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  16.  65
    Caroline Brett (2002). Psychotic and Mystical States of Being: Connections and Distinctions. Philosophy, Psychiatry, and Psychology 9 (4):321-341.
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  17.  11
    G. S. Brett (1931). An Outline of Social Psychology. [REVIEW] Journal of Philosophy 28 (21):587-588.
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  18.  57
    Nathan Brett & Katharina Paxman (2008). Reason in Hume's Passions. Hume Studies 34 (1):43-59.
    Hume is famous for the view that “reason is, and ought only to be, the slave of the passions.” His claim that “we are no sooner acquainted with the impossibility of satisfying any desire, than the desire itself vanishes” is less well known. Each seems, in opposite ways, shocking to common sense. This paper explores the latter claim, looking for its source in Hume’s account of the passions and exploring its compatibility with his associationist psychology. We are led to the (...)
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  19.  9
    G. S. Brett (1929). Locke Selections. [REVIEW] Journal of Philosophy 26 (16):438-439.
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  20.  2
    Michael Printy (2009). Skinner and Pocock in Context: Early Modern Political Thought Today. History and Theory 48 (1):113-121.
    Annabel Brett and James Tully, ed., Rethinking the Foundations of Modern Political Thought, and D. N. DeLuna, ed., The Political Imagination in History: Essays Concerning J. G. A. Pocock.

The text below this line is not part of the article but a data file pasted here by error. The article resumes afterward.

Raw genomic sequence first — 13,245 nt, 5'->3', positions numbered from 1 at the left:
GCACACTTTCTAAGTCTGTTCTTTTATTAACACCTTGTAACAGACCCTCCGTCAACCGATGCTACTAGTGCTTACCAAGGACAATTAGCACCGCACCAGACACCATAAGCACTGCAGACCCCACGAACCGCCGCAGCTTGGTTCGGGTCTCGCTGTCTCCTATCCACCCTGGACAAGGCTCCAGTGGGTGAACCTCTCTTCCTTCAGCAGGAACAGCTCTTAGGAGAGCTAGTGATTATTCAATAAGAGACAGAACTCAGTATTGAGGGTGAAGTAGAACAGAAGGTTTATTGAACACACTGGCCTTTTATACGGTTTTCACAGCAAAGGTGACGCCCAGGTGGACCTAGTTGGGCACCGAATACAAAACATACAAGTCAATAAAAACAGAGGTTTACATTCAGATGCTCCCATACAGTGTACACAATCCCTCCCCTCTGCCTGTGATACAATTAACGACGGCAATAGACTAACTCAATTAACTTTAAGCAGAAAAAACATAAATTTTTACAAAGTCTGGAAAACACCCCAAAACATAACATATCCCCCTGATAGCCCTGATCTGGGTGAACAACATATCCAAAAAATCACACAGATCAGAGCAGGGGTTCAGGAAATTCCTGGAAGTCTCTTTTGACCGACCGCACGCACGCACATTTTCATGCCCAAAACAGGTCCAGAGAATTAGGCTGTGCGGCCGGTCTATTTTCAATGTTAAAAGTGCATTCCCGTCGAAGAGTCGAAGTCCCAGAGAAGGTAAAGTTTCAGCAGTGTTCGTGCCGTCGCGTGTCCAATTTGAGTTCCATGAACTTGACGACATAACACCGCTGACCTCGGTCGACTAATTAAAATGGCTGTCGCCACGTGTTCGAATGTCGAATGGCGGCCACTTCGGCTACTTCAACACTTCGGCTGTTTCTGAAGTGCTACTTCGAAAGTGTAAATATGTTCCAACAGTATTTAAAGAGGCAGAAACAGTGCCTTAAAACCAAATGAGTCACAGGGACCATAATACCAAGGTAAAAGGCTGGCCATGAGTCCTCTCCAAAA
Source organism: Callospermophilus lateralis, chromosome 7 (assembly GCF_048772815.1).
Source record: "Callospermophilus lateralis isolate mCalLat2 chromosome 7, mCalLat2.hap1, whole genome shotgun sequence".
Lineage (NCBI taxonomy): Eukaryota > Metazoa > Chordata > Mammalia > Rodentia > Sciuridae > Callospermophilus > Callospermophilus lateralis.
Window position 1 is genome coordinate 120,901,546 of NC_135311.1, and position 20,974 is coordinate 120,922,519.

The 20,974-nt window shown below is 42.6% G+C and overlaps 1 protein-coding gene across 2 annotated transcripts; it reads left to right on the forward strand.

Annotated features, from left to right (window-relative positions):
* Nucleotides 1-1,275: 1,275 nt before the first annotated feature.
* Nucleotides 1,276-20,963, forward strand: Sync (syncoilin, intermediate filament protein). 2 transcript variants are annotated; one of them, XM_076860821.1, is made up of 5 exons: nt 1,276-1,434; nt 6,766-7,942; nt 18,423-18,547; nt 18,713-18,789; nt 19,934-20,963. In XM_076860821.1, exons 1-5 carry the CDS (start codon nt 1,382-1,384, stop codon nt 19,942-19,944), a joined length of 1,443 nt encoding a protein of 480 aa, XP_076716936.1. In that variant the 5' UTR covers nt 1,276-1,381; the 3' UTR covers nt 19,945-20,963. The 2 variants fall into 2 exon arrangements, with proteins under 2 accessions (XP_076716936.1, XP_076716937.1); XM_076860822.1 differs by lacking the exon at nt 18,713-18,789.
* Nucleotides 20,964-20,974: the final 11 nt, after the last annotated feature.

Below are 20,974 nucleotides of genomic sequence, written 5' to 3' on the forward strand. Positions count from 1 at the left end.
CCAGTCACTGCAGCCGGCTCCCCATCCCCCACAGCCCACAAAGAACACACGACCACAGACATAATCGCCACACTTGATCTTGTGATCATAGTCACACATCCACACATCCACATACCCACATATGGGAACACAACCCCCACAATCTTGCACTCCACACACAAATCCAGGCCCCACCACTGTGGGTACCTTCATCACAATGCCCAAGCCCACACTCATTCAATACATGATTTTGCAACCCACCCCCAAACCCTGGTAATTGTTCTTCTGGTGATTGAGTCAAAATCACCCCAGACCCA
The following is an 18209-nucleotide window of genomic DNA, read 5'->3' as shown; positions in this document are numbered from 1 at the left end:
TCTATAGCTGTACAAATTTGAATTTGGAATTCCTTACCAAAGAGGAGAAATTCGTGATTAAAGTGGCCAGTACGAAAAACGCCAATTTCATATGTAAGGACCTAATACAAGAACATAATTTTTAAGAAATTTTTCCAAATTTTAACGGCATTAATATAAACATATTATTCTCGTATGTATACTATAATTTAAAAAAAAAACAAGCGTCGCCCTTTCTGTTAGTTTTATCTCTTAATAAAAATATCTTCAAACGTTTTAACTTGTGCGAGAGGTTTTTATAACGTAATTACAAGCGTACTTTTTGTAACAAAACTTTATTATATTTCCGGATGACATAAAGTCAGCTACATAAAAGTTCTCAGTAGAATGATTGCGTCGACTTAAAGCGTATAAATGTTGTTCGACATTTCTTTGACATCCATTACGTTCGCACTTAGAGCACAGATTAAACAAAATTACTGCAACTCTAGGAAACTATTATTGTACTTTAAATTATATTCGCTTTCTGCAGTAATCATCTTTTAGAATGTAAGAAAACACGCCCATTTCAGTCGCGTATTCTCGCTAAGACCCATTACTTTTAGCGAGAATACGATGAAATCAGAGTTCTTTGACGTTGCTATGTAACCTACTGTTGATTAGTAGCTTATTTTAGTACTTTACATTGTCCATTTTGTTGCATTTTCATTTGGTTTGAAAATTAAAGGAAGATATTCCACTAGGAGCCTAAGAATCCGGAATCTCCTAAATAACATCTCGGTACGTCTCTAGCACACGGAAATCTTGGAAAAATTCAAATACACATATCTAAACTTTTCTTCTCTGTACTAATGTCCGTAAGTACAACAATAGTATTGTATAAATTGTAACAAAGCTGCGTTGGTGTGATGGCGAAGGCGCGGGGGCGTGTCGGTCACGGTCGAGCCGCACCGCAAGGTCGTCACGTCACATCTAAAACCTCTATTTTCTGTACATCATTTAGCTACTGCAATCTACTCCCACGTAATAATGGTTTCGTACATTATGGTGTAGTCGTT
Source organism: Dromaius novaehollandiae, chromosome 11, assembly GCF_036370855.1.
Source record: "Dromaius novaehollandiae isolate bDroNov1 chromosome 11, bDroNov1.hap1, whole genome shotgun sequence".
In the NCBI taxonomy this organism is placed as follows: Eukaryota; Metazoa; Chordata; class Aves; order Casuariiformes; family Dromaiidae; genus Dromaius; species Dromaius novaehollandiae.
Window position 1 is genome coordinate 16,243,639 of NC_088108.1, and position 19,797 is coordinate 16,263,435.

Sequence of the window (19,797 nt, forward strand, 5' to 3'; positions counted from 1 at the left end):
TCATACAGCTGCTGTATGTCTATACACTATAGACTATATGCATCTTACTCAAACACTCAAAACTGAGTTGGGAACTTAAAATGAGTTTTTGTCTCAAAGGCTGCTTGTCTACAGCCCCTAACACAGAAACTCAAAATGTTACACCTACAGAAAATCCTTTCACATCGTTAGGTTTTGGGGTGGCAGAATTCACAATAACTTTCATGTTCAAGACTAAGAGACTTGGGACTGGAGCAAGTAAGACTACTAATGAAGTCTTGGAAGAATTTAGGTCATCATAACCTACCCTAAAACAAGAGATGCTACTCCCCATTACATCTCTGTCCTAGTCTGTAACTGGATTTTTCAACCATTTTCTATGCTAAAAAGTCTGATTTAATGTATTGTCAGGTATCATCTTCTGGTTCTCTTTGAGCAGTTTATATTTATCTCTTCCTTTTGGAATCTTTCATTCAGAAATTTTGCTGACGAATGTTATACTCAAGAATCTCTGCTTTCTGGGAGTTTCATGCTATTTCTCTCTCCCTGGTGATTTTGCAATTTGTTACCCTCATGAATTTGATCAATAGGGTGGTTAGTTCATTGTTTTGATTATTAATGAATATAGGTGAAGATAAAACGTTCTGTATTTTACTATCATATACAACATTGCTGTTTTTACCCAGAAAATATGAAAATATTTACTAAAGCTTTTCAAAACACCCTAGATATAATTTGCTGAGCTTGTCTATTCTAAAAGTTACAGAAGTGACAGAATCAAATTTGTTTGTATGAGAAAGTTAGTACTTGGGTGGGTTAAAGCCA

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  21.  21
    Nathan Brett (1981). Human Habits. Canadian Journal of Philosophy 11 (3):357 - 376.
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  22.  21
    Nathan Brett (1974). Knowing How, What and That. Canadian Journal of Philosophy 4 (2):293 - 300.
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  23.  44
    Nathan Brett (2008). Is There a Duty to Obey the Law? - By Christopher Heath Wellman and A. John Simmons. Philosophical Books 49 (1):86-88.
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  24.  33
    Caroline Brett (2002). The Application of Nondual Epistemology to Anomalous Experience in Psychosis. Philosophy, Psychiatry, and Psychology 9 (4):353-358.
  25.  7
    Nathan Brett (2002). Equality, Responsibility, and the Law. Dialogue 41 (4):823-825.
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  26.  7
    Nathan Brett (1996). Taking Rights Too Seriously. Canadian Journal of Philosophy 26 (1):149-164.
  27.  34
    N. Brett (2010). Justice and Health Care: Selected EssaysBy Allen Buchanan. Analysis 70 (4):802-803.